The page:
The first time you make the beans will be a learning experiment.  First you need to figure out how many pounds of beans will fit in your crockpot.  My 6 quart crockpot holds 3 pounds of beans, so that's what I always shoot for because I'd rather get the most out of my time.  Plus you will need to be available to check on your beans to see how long it really needs to cook. I've found that cooking 3# of beans on high for 4ish hours tends to do it for me.  But there have been times that I've cooked them too long and they got mushy.  It ended up being fine because I just used those beans for dips instead of a recipe that needed a whole pretty bean.  So it will take a little bit of practice to figure out the cook time just right, especially because different beans need more cooking time.  But once you've figured it out, it will save you a TON of money and lots of time!

After the beans are done cooking, I dump them into a colander and let them sit on the counter for an hour or so until they cool off. Then I put them into bags to freeze.  I store 1 cup of beans in a snack-sized ziplock bag and 2 cups of beans (which is a little more than a can of beans) in a sandwich-sized ziplock bag.   That's it!  Then when I need some beans, I either let it thaw in the fridge the night before I need them or take them out of the bag (don't microwave your plastic bag!!) and zap them in the microwave. Easy peezy.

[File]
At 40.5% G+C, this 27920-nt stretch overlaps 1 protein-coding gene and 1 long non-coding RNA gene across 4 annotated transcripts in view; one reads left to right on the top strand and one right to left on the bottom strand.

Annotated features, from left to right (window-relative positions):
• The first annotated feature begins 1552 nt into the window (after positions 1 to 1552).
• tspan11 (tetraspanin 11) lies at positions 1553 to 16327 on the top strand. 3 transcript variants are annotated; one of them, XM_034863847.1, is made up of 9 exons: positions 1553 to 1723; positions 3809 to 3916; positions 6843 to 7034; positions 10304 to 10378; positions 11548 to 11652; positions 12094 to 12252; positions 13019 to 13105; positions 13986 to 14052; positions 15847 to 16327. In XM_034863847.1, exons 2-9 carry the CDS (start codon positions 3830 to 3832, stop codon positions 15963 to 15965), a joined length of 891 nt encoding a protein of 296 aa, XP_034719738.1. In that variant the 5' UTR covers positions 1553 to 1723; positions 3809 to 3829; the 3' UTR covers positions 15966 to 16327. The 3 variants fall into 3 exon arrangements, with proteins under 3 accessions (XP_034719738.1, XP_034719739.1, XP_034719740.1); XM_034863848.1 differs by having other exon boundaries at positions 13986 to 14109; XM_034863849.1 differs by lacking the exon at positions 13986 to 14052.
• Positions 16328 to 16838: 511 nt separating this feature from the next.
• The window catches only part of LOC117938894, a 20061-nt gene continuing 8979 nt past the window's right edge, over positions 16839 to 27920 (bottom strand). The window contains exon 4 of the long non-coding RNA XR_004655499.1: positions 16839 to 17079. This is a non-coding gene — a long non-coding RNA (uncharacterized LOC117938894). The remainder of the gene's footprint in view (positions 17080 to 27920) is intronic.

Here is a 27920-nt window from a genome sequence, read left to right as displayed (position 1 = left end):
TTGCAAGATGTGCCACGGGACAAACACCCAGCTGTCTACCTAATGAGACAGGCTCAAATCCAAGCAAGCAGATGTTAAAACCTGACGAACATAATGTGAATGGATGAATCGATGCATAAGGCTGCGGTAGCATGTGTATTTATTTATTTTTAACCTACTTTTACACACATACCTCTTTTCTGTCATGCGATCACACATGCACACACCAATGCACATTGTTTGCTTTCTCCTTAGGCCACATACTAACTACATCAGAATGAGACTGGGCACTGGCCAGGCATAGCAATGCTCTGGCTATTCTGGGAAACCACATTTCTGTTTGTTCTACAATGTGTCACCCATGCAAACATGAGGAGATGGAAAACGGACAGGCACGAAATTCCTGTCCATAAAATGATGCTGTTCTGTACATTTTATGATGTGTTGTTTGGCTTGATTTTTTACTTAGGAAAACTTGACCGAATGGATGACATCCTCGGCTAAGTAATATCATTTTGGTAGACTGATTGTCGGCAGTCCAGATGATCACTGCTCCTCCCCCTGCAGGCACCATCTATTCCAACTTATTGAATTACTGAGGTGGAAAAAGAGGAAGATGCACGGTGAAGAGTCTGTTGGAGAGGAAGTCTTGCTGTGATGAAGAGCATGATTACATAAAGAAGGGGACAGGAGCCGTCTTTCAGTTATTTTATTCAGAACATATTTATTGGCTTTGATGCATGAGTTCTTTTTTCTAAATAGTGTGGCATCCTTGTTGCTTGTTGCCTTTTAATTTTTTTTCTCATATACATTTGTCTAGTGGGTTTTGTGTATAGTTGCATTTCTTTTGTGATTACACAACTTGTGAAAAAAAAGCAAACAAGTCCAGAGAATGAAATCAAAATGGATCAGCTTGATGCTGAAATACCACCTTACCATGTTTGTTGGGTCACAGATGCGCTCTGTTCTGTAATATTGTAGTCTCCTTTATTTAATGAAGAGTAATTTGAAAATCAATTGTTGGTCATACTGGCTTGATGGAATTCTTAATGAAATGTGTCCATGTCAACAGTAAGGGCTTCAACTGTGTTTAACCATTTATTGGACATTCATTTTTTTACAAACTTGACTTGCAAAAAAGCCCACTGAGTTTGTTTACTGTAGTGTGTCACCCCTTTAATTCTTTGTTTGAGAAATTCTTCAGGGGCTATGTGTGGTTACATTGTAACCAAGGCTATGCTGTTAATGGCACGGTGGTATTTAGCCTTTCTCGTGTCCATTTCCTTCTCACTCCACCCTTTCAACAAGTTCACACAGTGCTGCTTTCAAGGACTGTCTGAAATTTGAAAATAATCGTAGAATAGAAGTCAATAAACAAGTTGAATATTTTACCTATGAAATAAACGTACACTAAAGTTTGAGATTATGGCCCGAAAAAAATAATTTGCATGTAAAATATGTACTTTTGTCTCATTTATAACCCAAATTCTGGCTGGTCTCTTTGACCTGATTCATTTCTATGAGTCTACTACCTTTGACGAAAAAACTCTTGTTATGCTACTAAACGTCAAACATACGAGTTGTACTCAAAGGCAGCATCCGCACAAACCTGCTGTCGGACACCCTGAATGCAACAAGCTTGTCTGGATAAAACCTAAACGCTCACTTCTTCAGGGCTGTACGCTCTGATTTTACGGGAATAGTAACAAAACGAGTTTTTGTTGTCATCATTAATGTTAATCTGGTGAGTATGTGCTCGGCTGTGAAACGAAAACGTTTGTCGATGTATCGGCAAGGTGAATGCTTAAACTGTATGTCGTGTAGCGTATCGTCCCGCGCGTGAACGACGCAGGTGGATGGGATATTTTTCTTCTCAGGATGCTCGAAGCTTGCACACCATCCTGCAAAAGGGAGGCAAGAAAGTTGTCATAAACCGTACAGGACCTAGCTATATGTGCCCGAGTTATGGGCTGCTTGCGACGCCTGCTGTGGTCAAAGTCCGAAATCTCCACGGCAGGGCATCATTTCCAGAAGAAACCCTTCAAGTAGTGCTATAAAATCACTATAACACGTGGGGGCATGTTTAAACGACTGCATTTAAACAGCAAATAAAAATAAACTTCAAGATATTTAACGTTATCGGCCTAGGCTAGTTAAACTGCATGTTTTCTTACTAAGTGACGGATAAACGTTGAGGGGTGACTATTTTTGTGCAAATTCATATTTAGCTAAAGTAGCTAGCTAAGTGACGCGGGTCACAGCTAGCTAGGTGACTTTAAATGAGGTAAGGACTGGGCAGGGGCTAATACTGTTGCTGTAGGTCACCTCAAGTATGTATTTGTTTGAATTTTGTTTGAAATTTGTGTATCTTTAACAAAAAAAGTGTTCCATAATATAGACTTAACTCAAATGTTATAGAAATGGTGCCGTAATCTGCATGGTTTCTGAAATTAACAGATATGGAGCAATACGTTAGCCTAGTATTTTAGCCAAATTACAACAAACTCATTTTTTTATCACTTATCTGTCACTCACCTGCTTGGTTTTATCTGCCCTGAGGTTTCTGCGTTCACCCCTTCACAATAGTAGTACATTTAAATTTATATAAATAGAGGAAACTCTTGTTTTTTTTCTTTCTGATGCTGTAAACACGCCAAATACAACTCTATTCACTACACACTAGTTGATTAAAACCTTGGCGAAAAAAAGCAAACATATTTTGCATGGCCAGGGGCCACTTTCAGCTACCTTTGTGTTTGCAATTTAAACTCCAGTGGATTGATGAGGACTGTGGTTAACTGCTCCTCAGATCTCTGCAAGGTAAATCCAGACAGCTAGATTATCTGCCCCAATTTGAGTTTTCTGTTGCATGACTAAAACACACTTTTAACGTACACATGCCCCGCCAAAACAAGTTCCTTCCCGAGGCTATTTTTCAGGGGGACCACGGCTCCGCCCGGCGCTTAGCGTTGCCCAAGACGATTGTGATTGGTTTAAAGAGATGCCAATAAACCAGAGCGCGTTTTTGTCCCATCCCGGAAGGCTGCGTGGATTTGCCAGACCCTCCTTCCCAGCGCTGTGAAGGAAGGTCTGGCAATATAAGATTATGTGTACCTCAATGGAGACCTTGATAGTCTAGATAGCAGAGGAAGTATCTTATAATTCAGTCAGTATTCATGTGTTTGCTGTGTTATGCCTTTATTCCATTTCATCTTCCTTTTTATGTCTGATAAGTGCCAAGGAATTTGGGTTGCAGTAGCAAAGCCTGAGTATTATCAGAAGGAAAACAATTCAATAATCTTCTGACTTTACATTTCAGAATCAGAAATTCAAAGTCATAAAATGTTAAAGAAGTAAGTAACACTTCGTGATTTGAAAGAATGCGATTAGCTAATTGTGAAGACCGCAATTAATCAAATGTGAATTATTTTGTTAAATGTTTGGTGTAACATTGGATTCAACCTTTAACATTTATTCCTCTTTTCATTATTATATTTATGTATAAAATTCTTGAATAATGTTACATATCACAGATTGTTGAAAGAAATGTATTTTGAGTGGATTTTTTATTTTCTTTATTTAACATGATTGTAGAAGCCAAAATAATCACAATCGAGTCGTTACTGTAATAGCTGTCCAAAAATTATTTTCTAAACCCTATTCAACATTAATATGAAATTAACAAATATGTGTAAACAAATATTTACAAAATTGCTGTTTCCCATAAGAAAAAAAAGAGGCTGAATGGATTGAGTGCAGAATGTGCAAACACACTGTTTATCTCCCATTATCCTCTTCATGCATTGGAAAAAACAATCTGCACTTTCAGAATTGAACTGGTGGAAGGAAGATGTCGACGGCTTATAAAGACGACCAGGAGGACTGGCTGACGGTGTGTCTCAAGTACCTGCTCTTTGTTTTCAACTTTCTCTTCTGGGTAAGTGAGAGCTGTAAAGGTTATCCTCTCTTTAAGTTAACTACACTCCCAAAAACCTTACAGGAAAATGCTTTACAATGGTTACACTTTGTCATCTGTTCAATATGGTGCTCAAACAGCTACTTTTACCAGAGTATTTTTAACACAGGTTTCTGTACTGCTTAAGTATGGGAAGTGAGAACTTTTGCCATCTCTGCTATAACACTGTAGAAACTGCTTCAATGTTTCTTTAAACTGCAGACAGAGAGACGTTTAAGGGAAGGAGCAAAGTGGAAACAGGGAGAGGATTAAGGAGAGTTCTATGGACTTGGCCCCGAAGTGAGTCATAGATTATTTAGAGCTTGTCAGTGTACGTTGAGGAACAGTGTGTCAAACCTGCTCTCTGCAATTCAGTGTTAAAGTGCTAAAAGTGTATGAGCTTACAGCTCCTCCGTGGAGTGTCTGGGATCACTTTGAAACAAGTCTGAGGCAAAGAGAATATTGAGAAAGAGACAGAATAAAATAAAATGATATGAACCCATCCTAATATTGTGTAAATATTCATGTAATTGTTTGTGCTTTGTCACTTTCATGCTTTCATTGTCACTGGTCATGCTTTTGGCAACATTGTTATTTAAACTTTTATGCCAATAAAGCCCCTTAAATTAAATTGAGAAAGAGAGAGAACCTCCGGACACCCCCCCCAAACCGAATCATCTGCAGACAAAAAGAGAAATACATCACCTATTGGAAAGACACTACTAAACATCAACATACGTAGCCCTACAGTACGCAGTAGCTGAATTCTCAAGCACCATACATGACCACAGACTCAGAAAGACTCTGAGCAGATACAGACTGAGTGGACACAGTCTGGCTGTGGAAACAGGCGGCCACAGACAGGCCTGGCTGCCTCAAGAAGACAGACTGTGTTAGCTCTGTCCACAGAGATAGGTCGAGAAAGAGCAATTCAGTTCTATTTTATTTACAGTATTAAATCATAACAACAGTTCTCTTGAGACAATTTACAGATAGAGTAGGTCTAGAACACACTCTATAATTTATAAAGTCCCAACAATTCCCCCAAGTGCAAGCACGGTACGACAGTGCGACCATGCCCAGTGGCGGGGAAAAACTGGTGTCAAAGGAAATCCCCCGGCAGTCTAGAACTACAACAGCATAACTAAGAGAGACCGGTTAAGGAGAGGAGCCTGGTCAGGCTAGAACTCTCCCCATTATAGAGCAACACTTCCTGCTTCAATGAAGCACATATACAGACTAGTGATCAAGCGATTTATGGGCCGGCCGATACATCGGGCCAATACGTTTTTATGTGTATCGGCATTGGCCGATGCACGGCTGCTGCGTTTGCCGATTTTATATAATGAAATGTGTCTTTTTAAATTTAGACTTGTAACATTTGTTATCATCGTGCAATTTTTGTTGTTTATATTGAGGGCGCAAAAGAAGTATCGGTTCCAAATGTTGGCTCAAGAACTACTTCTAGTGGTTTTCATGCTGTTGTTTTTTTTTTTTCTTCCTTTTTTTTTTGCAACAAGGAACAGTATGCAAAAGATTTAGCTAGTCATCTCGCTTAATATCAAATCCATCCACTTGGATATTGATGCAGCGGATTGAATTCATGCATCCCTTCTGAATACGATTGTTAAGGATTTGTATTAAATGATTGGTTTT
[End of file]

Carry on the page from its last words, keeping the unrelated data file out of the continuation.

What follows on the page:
3 pounds of dried white beans for $4 got me 10 cans worth of beans

So what should you do with your beans this week? How about some Black Bean Pineapple Salsa! I looove homemade salsa in the summer, made with good ol' tomatoes. But when our garden isn't overflowing with tomatoes, it can actually be cheaper to make your salsa with pineapple instead of fresh tomatoes.  It's sweet from the pineapple with a little heat from the pepper. And it's so versatile! On the first day that I made it, we just had chips and salsa for dinner.  I then turned the leftovers into enchiladas, which were equally delicious.  But you could use it for tacos, burritos, quesadillas, or it would even go nicely dolloped on some fish or chicken.  I love its' versatility!

Black Bean Pineapple Salsa
1/2 - 3/4 fresh pineapple, cut into bite-sized chunks
1/2 medium red onion, diced
2 cups (or 1 can) of black beans, rinsed and drained
A large bunch of cilantro, minced
1-2 garlic cloves, minced
Juice of 1 lime
Salt and Pepper to taste
1 jalapeno pepper, seeded (unless you like the heat, then leave the seeds) and chopped (I omitted this because Charlotte isn't a fan)
Combine all together, then taste.  Depending on the size of your pineapple or the juiciness of your lime, you may want more of any particular ingredient.  Just add whatever your taste buds call for!  If you made it last minute, you can certainly eat it right away.  But if you have the time, let it sit in your fridge for a couple hours so all of the yummy flavors can blend together for an even tastier bite.  If you have leftovers, you may need to add extra lime, as that flavor tends to dissipate after a few days.


  1. Have you tried Roasted Plantains as the chips for your salsa? Love them!

    1. I've tried fried plantains once, but not with salsa. Do you make your own or where did you get them??